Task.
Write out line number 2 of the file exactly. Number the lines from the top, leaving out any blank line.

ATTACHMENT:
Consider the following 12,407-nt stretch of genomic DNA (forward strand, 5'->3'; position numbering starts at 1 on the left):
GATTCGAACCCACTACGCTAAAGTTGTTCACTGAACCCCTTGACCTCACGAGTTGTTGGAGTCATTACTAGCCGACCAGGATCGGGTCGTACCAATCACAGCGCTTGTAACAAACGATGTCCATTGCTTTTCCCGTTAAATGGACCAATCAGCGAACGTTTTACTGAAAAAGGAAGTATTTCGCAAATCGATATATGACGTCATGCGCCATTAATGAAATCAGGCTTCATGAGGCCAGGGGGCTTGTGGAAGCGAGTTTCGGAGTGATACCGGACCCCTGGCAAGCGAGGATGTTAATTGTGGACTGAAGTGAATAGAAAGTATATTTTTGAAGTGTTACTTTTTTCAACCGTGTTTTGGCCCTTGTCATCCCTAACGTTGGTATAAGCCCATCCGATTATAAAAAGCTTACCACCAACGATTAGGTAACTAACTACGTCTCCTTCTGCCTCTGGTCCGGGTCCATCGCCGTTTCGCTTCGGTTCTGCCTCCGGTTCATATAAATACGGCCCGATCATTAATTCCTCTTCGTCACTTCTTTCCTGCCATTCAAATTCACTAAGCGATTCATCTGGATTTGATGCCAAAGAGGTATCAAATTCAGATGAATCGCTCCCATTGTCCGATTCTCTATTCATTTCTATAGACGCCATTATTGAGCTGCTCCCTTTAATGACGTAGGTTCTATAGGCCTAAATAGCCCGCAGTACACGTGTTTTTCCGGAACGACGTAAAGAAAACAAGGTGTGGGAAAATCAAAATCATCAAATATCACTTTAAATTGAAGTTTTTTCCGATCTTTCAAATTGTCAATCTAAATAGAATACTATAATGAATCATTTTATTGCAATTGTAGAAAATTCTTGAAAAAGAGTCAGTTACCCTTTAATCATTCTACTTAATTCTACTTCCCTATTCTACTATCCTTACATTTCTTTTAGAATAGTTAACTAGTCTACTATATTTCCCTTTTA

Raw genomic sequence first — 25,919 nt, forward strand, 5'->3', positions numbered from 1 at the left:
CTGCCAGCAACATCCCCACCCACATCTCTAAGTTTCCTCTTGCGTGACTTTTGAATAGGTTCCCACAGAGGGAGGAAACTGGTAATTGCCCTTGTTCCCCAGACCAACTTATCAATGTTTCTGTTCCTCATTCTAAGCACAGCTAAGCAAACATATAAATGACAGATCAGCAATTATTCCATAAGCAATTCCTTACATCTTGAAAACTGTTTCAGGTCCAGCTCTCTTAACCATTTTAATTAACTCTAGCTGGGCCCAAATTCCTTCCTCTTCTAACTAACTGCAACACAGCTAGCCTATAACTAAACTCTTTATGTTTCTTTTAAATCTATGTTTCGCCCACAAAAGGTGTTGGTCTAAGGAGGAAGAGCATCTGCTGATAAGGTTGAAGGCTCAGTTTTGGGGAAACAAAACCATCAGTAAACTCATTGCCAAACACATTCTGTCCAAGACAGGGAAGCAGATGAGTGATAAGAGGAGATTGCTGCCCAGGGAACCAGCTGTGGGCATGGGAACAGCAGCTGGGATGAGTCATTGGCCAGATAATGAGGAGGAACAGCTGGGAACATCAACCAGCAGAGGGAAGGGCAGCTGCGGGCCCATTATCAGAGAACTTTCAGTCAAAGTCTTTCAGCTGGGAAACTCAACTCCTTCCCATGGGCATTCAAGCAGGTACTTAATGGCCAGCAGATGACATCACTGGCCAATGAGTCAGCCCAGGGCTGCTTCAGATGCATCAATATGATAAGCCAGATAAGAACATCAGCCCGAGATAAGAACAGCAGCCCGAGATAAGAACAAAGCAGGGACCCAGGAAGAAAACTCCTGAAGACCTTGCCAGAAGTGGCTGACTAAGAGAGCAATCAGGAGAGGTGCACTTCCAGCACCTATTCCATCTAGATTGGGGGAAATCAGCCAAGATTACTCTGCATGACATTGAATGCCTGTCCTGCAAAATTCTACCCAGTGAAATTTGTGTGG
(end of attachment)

GATTCGAACCCACTACGCTAAAGTTGTTCACTGAACCCCTTGACCTCACGAGTTGTTGGAGTCATTACTAGCCGACCAGGATCGGGTCGTACCAATCACAGCGCTTGTAACAAACGATGTCCATTGCTTTTCCCGTTAAATGGACCAATCAGCGAACGTTTTACTGAAAAAGGAAGTATTTCGCAAATCGATATATGACGTCATGCGCCATTAATGAAATCAGGCTTCATGAGGCCAGGGGGCTTGTGGAAGCGAGTTTCGGAGTGATACCGGACCCCTGGCAAGCGAGGATGTTAATTGTGGACTGAAGTGAATAGAAAGTATATTTTTGAAGTGTTACTTTTTTCAACCGTGTTTTGGCCCTTGTCATCCCTAACGTTGGTATAAGCCCATCCGATTATAAAAAGCTTACCACCAACGATTAGGTAACTAACTACGTCTCCTTCTGCCTCTGGTCCGGGTCCATCGCCGTTTCGCTTCGGTTCTGCCTCCGGTTCATATAAATACGGCCCGATCATTAATTCCTCTTCGTCACTTCTTTCCTGCCATTCAAATTCACTAAGCGATTCATCTGGATTTGATGCCAAAGAGGTATCAAATTCAGATGAATCGCTCCCATTGTCCGATTCTCTATTCATTTCTATAGACGCCATTATTGAGCTGCTCCCTTTAATGACGTAGGTTCTATAGGCCTAAATAGCCCGCAGTACACGTGTTTTTCCGGAACGACGTAAAGAAAACAAGGTGTGGGAAAATCAAAATCATCAAATATCACTTTAAATTGAAGTTTTTTCCGATCTTTCAAATTGTCAATCTAAATAGAATACTATAATGAATCATTTTATTGCAATTGTAGAAAATTCTTGAAAAAGAGTCAGTTACCCTTTAATCATTCTACTTAATTCTACTTCCCTATTCTACTATCCTTACATTTCTTTTAGAATAGTTAACTAGTCTACTATATTTCCCTTTTA